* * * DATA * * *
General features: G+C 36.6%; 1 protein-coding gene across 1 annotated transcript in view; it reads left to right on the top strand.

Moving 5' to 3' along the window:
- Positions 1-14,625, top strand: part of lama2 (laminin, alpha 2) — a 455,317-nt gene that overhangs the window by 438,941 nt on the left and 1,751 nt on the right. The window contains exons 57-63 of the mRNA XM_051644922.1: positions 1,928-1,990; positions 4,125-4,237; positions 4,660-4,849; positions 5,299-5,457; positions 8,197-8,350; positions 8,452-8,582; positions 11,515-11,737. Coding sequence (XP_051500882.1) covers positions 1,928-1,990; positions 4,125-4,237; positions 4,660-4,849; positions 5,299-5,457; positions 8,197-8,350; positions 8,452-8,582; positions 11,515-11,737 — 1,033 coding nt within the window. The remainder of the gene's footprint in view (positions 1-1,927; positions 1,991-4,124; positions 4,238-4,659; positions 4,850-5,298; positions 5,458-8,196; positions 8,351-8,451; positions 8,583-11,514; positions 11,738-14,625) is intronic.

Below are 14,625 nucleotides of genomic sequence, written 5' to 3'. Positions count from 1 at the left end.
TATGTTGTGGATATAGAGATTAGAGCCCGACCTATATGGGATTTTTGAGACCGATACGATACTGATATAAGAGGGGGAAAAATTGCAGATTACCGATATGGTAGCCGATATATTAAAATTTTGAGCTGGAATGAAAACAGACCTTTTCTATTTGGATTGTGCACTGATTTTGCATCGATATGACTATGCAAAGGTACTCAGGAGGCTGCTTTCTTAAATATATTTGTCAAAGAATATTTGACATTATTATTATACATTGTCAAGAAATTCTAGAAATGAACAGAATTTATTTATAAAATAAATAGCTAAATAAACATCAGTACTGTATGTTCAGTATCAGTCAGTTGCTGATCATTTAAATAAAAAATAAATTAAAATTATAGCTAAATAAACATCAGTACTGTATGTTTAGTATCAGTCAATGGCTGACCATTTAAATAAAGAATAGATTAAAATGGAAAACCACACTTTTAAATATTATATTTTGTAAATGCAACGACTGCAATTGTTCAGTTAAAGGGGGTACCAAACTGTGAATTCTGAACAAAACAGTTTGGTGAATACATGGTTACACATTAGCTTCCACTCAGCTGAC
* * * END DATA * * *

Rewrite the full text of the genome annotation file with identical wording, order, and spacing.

General features: G+C 36.6%; 1 protein-coding gene across 1 annotated transcript in view; it reads left to right on the top strand.

Moving 5' to 3' along the window:
- Positions 1-14,625, top strand: part of lama2 (laminin, alpha 2) — a 455,317-nt gene that overhangs the window by 438,941 nt on the left and 1,751 nt on the right. The window contains exons 57-63 of the mRNA XM_051644922.1: positions 1,928-1,990; positions 4,125-4,237; positions 4,660-4,849; positions 5,299-5,457; positions 8,197-8,350; positions 8,452-8,582; positions 11,515-11,737. Coding sequence (XP_051500882.1) covers positions 1,928-1,990; positions 4,125-4,237; positions 4,660-4,849; positions 5,299-5,457; positions 8,197-8,350; positions 8,452-8,582; positions 11,515-11,737 — 1,033 coding nt within the window. The remainder of the gene's footprint in view (positions 1-1,927; positions 1,991-4,124; positions 4,238-4,659; positions 4,850-5,298; positions 5,458-8,196; positions 8,351-8,451; positions 8,583-11,514; positions 11,738-14,625) is intronic.

Below are 14,625 nucleotides of genomic sequence, written 5' to 3'. Positions count from 1 at the left end.
TATGTTGTGGATATAGAGATTAGAGCCCGACCTATATGGGATTTTTGAGACCGATACGATACTGATATAAGAGGGGGAAAAATTGCAGATTACCGATATGGTAGCCGATATATTAAAATTTTGAGCTGGAATGAAAACAGACCTTTTCTATTTGGATTGTGCACTGATTTTGCATCGATATGACTATGCAAAGGTACTCAGGAGGCTGCTTTCTTAAATATATTTGTCAAAGAATATTTGACATTATTATTATACATTGTCAAGAAATTCTAGAAATGAACAGAATTTATTTATAAAATAAATAGCTAAATAAACATCAGTACTGTATGTTCAGTATCAGTCAGTTGCTGATCATTTAAATAAAAAATAAATTAAAATTATAGCTAAATAAACATCAGTACTGTATGTTTAGTATCAGTCAATGGCTGACCATTTAAATAAAGAATAGATTAAAATGGAAAACCACACTTTTAAATATTATATTTTGTAAATGCAACGACTGCAATTGTTCAGTTAAAGGGGGTACCAAACTGTGAATTCTGAACAAAACAGTTTGGTGAATACATGGTTACACATTAGCTTCCACTCAGCTGAC